Bereavement and funerals: a far-reaching need

Broadcast on March 11th 2021, this webinar revealed how people have been affected by death and grief in the past year and where they think the local church can help.

Based on new (January 2021) independent research on behalf of the Life Events team, this webinar shared some surprising insights, opportunities and challenges for us in this ministry which touches every community.

Presenter: Sandra Millar, Head of Welcome and Life Events, with guest Benita Hewitt, research consultant, 9 Dot Research .



Follow this link to see Sandra’s presentation slides (opens a PDF): Funerals webinar March 21



Q: If people want to engage with the church online in relation to bereavement and funeral ministry, what would they find helpful – and how can we give them what they need?

A: We’d recommend you review your parish website, making sure there is a message of welcome and a clear link to ‘Information if you’ve lost someone you love’. On that page, let people know the church is there for them, for the day of the funeral and ongoing. You might provide a link to the national Church of England Funerals pages for help with planning a funeral, along with your contact details and those of your pastoral team. You might also provide a link to At A Loss if they need immediate help with bereavement support. Finally, think about whether your church could run The Bereavement Journey online as part of your bereavement ministry, or, when it is safe to gather again, run a GraveTalk event.

Q: Do we need explicit permission to contact people after a funeral to invite them to memorial events?

A: Do contact your diocesan office for information and advice about GDPR and also follow this link for more on GDPR and Life Events. Keeping in touch with families about memorial events is likely to fall within ‘legitimate interest’ so may not require explicit permission by law, but it’s good practice to ask families anyway.

Q: Please can you say something about GDPR and ongoing contact – particularly how you sensitively ask for their consent to keep contacting them and to share their details with a church bereavement team if appropriate?

A: When you’re having the first conversations about the funeral service and/or for a remembering service later on, you are collecting details at that point. This is the moment to ask if you can hold their data and keep in touch in the future. Tell them the church is always there for them and the bereavement team would like to be available for ongoing support, if that is something they would like.

Q: Are there any guidelines/resources for setting up and running a bereavement cafe from church? Either a cafe to take away some of the taboo around discussing death – or a safe place where people can talk when someone has died.

A: Yes. The Church of England offers resources to run its own version of a death cafe, called GraveTalk. Find out more here.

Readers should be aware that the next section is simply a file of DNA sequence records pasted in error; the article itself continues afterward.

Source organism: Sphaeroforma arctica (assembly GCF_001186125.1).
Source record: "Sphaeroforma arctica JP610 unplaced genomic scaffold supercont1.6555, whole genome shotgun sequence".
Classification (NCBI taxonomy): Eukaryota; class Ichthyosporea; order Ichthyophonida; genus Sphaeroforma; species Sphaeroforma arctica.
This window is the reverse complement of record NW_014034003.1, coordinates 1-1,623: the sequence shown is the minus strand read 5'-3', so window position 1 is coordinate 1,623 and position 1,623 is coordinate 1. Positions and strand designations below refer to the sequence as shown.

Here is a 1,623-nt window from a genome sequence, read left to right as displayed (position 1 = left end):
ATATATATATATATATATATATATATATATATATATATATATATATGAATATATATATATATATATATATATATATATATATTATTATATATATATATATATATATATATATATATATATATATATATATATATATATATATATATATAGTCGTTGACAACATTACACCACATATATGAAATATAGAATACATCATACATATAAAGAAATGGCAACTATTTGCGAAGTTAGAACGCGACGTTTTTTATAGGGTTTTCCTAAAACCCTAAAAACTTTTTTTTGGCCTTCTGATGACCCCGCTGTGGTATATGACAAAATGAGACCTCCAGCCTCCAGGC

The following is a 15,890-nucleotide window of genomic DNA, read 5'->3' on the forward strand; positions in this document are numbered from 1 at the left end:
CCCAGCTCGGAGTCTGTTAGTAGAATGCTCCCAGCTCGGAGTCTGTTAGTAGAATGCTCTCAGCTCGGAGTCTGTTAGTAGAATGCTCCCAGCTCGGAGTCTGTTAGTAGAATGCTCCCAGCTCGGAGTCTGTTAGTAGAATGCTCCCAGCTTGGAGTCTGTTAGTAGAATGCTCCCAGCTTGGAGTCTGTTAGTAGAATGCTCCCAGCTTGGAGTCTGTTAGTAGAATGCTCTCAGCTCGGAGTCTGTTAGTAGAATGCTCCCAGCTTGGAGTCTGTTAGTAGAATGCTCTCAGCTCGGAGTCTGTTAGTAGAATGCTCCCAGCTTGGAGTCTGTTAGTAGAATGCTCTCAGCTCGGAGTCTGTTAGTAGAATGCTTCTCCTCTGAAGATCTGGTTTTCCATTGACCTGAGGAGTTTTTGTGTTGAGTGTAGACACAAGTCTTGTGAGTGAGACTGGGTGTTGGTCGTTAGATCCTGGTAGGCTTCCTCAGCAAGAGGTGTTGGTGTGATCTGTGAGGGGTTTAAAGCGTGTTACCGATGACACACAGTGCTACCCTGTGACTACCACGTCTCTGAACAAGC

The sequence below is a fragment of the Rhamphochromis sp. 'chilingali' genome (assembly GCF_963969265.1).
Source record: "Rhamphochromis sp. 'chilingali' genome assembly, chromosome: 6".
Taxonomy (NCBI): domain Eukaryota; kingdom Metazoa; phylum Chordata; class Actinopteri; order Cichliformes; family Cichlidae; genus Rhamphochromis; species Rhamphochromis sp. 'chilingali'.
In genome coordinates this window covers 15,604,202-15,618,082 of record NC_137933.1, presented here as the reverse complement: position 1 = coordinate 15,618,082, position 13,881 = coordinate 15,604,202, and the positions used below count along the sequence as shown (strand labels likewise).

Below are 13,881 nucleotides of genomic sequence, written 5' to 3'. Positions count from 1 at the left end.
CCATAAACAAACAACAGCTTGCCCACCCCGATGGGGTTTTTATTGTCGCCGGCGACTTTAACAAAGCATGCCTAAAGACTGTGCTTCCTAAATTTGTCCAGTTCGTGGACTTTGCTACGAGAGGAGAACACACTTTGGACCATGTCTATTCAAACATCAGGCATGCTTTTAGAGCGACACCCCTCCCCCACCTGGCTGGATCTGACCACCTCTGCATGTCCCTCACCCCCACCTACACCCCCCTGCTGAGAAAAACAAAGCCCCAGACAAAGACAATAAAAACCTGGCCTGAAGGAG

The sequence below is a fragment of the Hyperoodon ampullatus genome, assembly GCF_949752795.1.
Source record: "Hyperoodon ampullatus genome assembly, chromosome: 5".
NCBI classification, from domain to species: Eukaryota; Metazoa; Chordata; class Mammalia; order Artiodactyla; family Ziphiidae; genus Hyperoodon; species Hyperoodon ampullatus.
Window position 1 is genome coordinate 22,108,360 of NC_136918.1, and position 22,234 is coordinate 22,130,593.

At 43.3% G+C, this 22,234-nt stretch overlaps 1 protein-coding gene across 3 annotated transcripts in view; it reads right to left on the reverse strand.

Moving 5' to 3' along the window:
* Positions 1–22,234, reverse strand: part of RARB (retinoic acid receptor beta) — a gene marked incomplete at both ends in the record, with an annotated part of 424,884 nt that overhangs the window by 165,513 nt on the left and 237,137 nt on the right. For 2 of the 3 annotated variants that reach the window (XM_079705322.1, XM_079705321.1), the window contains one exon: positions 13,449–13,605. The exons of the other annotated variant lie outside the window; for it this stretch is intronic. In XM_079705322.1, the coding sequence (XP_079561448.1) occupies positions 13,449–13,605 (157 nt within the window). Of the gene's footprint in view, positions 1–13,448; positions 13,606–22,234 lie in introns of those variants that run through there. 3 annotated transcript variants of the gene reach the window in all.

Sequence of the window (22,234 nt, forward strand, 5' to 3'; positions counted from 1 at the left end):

Loss and Hope offers support to run “The Bereavement Journey” which offers a safe space for those bereaved to process their feelings, online or in person. It’s not a cafe as such, but you might organise it in that way in your own context.

Q: Why do people choose direct cremation – is it to do with cost? Do other factors come into the decision making for those involved in the research?

A: The research shows that a number of factors are at play in people, including those who are regular church-goers, choosing a direct cremation [a cremation without any ceremony at all, where the body is collected and cremated, then the ashes are returned to the family]. Several people did mention cost, but they were thinking about being a burden on their loved ones. They also saw organising the funeral – even going to the funeral – as a burden. Others rejected the idea of a traditional service with 46% saying they wanted a “simple no-frills funeral”. Very sadly, some people felt that a direct cremation was for the best, because they felt that there was no-one to attend their funeral.

What is clear is that there is a huge pull of advertising, particularly aimed at older people, persuading them that a direct cremation is a good option, avoiding all the fuss and expense. What people want for themselves and what they would choose for others close to them is not always the same, though; nearly a third of regular church-goers would consider a direct cremation for themselves, but only 11% of all respondents would consider it for a loved one. The Life Events team will conduct a special analysis of the direct cremation aspects of the research and will bring you more information on this in due course.

Q: Our local crematorium advertises on its website ‘Crematorium celebrant service’, giving a phone number to ring and book a celebrant and offering what they do. There is no mention that people can have a faith-based funeral and who to contact if you would like to plan one. What do you suggest we could do about this?

A: Addressing this is all about building a really good relationship with your local funeral director and crematoria staff. There’s some advice about how to do this here on the Church Support Hub. When it’s safe to do so, you might invite them for coffee to talk about how you can support their business, and in particular, why it’s important to include faith-based funerals to all, even if families don’t consider themselves to be ‘religious’.